Published on July 18th, 2013 | by Joshua S Hill1
Europe Offshore Wind Sector Grows, But For How Long?
July 18th, 2013 by Joshua S Hill
The European Wind Energy Association (EWEA) has revealed that a total of 277 offshore wind turbines were connected to the grid in the first 181 days of the year, totalling 1,045 MW, bringing the total offshore capacity in Europe up to 6,040 MW over 58 wind farms in ten countries.
277 wind turbines is double that compared to the same period in 2012, but 2013 also included another 268 foundations and 254 turbines erected, and all in the first half of the year.
However it isn’t all clear sailing ahead, for the offshore wind sector, as Justin Wilkes, Director of Policy at the European Wind Energy Association, explains:
“Offshore wind power installations were significantly higher than in the first six months of last year.
“But financing of new projects has slowed down with only one project reaching financial close so far this year. This, together with a lack of orders being placed for offshore wind turbines, substructures and components, reflects the regulatory uncertainty in key offshore markets including Germany and the UK. It highlights the significant challenges faced by the offshore wind sector.
“Offshore wind is a new industry that creates jobs, reduces fossil fuel imports and in which Europe is a world leader with huge export opportunities. The installation rate shows what the European offshore wind industry is now capable of. But to attract investment to the sector governments need to provide a stable regulatory framework and the EU should set a binding renewable target for 2030.”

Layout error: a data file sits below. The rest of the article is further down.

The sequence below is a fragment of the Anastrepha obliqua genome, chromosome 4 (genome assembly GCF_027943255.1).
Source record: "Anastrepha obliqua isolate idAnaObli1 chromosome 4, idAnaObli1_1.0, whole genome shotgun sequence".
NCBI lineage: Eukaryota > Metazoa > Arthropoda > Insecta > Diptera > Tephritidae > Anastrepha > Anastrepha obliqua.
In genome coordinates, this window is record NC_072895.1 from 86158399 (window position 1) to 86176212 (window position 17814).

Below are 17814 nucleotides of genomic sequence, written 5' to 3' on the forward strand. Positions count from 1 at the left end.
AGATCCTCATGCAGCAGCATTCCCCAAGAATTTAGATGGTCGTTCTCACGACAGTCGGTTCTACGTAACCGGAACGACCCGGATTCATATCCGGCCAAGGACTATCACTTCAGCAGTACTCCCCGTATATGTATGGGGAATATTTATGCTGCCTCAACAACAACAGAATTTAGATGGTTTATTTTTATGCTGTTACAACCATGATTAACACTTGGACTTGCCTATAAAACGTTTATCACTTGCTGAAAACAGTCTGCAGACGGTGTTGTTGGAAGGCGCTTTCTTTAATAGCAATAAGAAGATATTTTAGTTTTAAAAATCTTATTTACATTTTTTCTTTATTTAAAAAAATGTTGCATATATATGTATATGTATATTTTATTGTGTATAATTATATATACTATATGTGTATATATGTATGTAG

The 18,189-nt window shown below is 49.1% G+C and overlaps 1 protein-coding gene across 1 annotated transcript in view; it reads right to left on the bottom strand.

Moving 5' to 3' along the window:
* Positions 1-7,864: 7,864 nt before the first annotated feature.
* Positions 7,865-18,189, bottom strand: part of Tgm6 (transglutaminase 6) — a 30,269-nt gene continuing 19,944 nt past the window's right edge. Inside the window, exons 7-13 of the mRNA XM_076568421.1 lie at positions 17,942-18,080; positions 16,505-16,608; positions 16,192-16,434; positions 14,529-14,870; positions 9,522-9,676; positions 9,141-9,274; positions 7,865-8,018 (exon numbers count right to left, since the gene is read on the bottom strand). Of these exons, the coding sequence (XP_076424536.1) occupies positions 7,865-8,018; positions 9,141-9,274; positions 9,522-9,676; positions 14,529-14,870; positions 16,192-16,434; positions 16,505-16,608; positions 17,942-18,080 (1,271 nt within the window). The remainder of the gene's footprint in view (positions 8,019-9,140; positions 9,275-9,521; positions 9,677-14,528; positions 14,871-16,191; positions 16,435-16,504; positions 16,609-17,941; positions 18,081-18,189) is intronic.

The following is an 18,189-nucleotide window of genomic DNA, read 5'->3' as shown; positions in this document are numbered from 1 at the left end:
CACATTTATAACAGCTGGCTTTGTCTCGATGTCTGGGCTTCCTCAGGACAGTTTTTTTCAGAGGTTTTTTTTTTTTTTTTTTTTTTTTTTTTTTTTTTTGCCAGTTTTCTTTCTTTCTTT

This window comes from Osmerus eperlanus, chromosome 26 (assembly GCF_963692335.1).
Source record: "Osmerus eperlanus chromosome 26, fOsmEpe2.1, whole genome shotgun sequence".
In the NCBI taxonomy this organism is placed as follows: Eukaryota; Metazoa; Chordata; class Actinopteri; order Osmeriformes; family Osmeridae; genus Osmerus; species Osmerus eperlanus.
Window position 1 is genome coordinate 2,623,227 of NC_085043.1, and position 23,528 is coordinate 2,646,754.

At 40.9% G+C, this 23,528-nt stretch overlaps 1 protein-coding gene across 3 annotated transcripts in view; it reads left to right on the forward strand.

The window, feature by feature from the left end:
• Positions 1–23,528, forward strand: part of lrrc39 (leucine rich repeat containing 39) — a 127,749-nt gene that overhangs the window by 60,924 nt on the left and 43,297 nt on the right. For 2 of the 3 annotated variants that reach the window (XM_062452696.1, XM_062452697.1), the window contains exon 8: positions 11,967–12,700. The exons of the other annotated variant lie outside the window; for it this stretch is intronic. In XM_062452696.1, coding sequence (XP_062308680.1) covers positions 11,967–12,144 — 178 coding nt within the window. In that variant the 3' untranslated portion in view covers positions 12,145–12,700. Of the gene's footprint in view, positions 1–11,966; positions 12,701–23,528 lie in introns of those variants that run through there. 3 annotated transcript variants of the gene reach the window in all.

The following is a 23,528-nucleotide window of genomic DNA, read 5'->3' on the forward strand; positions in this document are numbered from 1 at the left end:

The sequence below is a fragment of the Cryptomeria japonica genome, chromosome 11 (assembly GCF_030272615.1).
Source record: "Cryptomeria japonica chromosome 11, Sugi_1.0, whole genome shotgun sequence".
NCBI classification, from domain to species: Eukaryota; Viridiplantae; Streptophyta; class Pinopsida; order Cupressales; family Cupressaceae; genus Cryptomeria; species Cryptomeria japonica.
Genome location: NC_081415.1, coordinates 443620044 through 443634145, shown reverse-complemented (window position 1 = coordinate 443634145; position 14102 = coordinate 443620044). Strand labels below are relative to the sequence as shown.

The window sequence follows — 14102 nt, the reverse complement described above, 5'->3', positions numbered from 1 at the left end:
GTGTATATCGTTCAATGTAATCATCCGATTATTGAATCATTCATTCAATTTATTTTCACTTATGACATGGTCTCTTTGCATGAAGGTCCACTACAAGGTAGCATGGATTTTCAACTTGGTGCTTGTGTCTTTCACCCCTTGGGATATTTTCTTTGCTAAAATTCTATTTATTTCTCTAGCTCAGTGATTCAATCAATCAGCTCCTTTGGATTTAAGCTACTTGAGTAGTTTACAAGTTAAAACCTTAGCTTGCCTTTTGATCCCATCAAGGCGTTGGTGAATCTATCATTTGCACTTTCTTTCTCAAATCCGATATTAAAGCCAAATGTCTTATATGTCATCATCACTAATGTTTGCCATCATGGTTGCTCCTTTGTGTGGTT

So while construction activity was high for the first half of 2013 — and preparatory work for more wind farms already financed continued — financing for future offshore wind investment began to slow down. Only one financial transaction has been closed so far this year — the 288 MW Butendiek project in Germany, the first to take place since the grid delays issue in late-2011 — and activity in the UK is billed as “unlikely to pick up for the rest of the year”: delightfully playing down the uncertainty surrounding the offshore wind industry as it awaits the results of the Electricity Market Reform. In fact, the UK government is hoping for “around £110 billion of capital investment“, according to the Department of Energy & Climate Change, Department for Communities and Local Government, and Ofgem.
With falling equipment prices and fluctuating government involvement and restriction, renewable sector industries such as offshore wind are going to find themselves similarly fluctuating. Private investment into offshore wind projects is not an unlikely prospect for the growth of the industry, but energy uncertainties like those currently being experienced in the UK are creating economic environments unpalatable to investors.
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